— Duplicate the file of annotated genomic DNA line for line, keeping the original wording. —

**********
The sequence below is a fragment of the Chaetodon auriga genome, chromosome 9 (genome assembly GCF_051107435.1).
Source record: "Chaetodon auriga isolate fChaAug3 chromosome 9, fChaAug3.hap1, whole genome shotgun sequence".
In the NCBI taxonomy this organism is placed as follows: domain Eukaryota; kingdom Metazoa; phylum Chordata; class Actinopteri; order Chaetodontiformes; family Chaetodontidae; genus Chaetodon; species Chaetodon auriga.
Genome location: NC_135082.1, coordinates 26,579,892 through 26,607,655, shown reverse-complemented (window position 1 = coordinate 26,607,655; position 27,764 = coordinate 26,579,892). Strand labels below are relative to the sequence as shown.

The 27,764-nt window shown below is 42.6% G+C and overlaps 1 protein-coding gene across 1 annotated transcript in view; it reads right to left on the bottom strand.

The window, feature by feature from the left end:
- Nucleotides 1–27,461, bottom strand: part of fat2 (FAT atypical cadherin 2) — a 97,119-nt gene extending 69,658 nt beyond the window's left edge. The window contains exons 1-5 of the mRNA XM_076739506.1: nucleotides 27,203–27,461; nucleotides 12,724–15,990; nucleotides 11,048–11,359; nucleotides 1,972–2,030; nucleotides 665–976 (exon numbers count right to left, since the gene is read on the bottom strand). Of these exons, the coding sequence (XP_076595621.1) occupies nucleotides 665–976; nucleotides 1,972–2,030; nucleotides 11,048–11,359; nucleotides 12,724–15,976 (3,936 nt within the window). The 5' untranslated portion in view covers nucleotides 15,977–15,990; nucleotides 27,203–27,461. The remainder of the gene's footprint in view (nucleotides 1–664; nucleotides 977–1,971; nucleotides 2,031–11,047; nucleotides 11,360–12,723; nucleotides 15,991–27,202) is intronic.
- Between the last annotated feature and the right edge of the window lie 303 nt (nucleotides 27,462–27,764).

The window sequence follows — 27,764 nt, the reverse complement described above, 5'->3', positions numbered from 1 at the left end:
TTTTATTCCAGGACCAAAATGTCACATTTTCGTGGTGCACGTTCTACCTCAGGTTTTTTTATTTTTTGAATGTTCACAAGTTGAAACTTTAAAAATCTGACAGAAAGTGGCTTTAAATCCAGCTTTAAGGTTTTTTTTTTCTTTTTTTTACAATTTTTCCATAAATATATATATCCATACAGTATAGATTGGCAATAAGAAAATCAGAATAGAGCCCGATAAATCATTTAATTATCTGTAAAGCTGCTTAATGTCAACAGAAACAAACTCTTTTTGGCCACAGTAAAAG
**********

The sequence below is a fragment of the Chaetodon auriga genome, chromosome 9 (genome assembly GCF_051107435.1).
Source record: "Chaetodon auriga isolate fChaAug3 chromosome 9, fChaAug3.hap1, whole genome shotgun sequence".
In the NCBI taxonomy this organism is placed as follows: domain Eukaryota; kingdom Metazoa; phylum Chordata; class Actinopteri; order Chaetodontiformes; family Chaetodontidae; genus Chaetodon; species Chaetodon auriga.
Genome location: NC_135082.1, coordinates 26,579,892 through 26,607,655, shown reverse-complemented (window position 1 = coordinate 26,607,655; position 27,764 = coordinate 26,579,892). Strand labels below are relative to the sequence as shown.

The 27,764-nt window shown below is 42.6% G+C and overlaps 1 protein-coding gene across 1 annotated transcript in view; it reads right to left on the bottom strand.

The window, feature by feature from the left end:
- Nucleotides 1–27,461, bottom strand: part of fat2 (FAT atypical cadherin 2) — a 97,119-nt gene extending 69,658 nt beyond the window's left edge. The window contains exons 1-5 of the mRNA XM_076739506.1: nucleotides 27,203–27,461; nucleotides 12,724–15,990; nucleotides 11,048–11,359; nucleotides 1,972–2,030; nucleotides 665–976 (exon numbers count right to left, since the gene is read on the bottom strand). Of these exons, the coding sequence (XP_076595621.1) occupies nucleotides 665–976; nucleotides 1,972–2,030; nucleotides 11,048–11,359; nucleotides 12,724–15,976 (3,936 nt within the window). The 5' untranslated portion in view covers nucleotides 15,977–15,990; nucleotides 27,203–27,461. The remainder of the gene's footprint in view (nucleotides 1–664; nucleotides 977–1,971; nucleotides 2,031–11,047; nucleotides 11,360–12,723; nucleotides 15,991–27,202) is intronic.
- Between the last annotated feature and the right edge of the window lie 303 nt (nucleotides 27,462–27,764).

The window sequence follows — 27,764 nt, the reverse complement described above, 5'->3', positions numbered from 1 at the left end:
TTTTATTCCAGGACCAAAATGTCACATTTTCGTGGTGCACGTTCTACCTCAGGTTTTTTTATTTTTTGAATGTTCACAAGTTGAAACTTTAAAAATCTGACAGAAAGTGGCTTTAAATCCAGCTTTAAGGTTTTTTTTTTCTTTTTTTTACAATTTTTCCATAAATATATATATCCATACAGTATAGATTGGCAATAAGAAAATCAGAATAGAGCCCGATAAATCATTTAATTATCTGTAAAGCTGCTTAATGTCAACAGAAACAAACTCTTTTTGGCCACAGTAAAAG